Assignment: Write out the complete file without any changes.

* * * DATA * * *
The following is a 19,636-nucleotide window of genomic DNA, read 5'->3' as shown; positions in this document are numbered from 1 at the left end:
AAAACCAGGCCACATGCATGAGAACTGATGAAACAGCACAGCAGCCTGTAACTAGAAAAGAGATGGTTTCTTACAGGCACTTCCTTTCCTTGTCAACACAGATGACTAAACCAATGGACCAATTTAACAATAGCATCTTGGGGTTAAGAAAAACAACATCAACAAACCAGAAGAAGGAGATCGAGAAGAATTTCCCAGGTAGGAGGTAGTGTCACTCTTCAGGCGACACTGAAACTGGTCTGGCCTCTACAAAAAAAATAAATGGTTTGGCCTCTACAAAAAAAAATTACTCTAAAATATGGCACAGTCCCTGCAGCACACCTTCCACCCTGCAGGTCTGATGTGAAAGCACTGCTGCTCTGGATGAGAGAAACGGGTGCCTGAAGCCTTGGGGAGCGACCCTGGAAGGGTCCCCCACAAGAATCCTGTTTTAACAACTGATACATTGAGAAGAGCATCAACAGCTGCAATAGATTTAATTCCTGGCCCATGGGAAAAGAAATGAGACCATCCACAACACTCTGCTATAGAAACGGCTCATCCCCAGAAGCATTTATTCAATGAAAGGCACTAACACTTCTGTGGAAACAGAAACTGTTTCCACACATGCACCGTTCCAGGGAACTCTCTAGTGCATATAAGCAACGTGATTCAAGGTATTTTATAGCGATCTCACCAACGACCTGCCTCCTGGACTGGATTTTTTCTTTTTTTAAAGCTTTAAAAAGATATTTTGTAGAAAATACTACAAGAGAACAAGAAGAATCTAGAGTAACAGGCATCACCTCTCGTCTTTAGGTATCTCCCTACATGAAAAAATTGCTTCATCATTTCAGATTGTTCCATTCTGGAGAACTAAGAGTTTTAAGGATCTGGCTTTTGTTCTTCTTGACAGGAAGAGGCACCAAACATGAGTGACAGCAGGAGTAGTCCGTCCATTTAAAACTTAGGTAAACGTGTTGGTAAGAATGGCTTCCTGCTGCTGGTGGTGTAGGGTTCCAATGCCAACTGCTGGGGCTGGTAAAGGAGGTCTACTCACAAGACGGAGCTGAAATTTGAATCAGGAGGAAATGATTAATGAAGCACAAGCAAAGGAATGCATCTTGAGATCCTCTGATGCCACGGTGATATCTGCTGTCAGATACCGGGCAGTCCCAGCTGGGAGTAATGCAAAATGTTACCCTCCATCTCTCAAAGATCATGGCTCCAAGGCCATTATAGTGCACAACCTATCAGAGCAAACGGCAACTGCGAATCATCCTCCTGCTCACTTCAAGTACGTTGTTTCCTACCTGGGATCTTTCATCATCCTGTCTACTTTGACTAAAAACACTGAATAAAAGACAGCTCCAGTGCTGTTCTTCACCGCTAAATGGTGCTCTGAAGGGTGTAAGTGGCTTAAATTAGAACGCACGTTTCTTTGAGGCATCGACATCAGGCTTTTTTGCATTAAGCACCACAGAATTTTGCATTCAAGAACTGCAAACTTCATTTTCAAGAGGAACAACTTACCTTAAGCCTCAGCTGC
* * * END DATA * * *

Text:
The following is a 19,636-nucleotide window of genomic DNA, read 5'->3' as shown; positions in this document are numbered from 1 at the left end:
AAAACCAGGCCACATGCATGAGAACTGATGAAACAGCACAGCAGCCTGTAACTAGAAAAGAGATGGTTTCTTACAGGCACTTCCTTTCCTTGTCAACACAGATGACTAAACCAATGGACCAATTTAACAATAGCATCTTGGGGTTAAGAAAAACAACATCAACAAACCAGAAGAAGGAGATCGAGAAGAATTTCCCAGGTAGGAGGTAGTGTCACTCTTCAGGCGACACTGAAACTGGTCTGGCCTCTACAAAAAAAATAAATGGTTTGGCCTCTACAAAAAAAAATTACTCTAAAATATGGCACAGTCCCTGCAGCACACCTTCCACCCTGCAGGTCTGATGTGAAAGCACTGCTGCTCTGGATGAGAGAAACGGGTGCCTGAAGCCTTGGGGAGCGACCCTGGAAGGGTCCCCCACAAGAATCCTGTTTTAACAACTGATACATTGAGAAGAGCATCAACAGCTGCAATAGATTTAATTCCTGGCCCATGGGAAAAGAAATGAGACCATCCACAACACTCTGCTATAGAAACGGCTCATCCCCAGAAGCATTTATTCAATGAAAGGCACTAACACTTCTGTGGAAACAGAAACTGTTTCCACACATGCACCGTTCCAGGGAACTCTCTAGTGCATATAAGCAACGTGATTCAAGGTATTTTATAGCGATCTCACCAACGACCTGCCTCCTGGACTGGATTTTTTCTTTTTTTAAAGCTTTAAAAAGATATTTTGTAGAAAATACTACAAGAGAACAAGAAGAATCTAGAGTAACAGGCATCACCTCTCGTCTTTAGGTATCTCCCTACATGAAAAAATTGCTTCATCATTTCAGATTGTTCCATTCTGGAGAACTAAGAGTTTTAAGGATCTGGCTTTTGTTCTTCTTGACAGGAAGAGGCACCAAACATGAGTGACAGCAGGAGTAGTCCGTCCATTTAAAACTTAGGTAAACGTGTTGGTAAGAATGGCTTCCTGCTGCTGGTGGTGTAGGGTTCCAATGCCAACTGCTGGGGCTGGTAAAGGAGGTCTACTCACAAGACGGAGCTGAAATTTGAATCAGGAGGAAATGATTAATGAAGCACAAGCAAAGGAATGCATCTTGAGATCCTCTGATGCCACGGTGATATCTGCTGTCAGATACCGGGCAGTCCCAGCTGGGAGTAATGCAAAATGTTACCCTCCATCTCTCAAAGATCATGGCTCCAAGGCCATTATAGTGCACAACCTATCAGAGCAAACGGCAACTGCGAATCATCCTCCTGCTCACTTCAAGTACGTTGTTTCCTACCTGGGATCTTTCATCATCCTGTCTACTTTGACTAAAAACACTGAATAAAAGACAGCTCCAGTGCTGTTCTTCACCGCTAAATGGTGCTCTGAAGGGTGTAAGTGGCTTAAATTAGAACGCACGTTTCTTTGAGGCATCGACATCAGGCTTTTTTGCATTAAGCACCACAGAATTTTGCATTCAAGAACTGCAAACTTCATTTTCAAGAGGAACAACTTACCTTAAGCCTCAGCTGC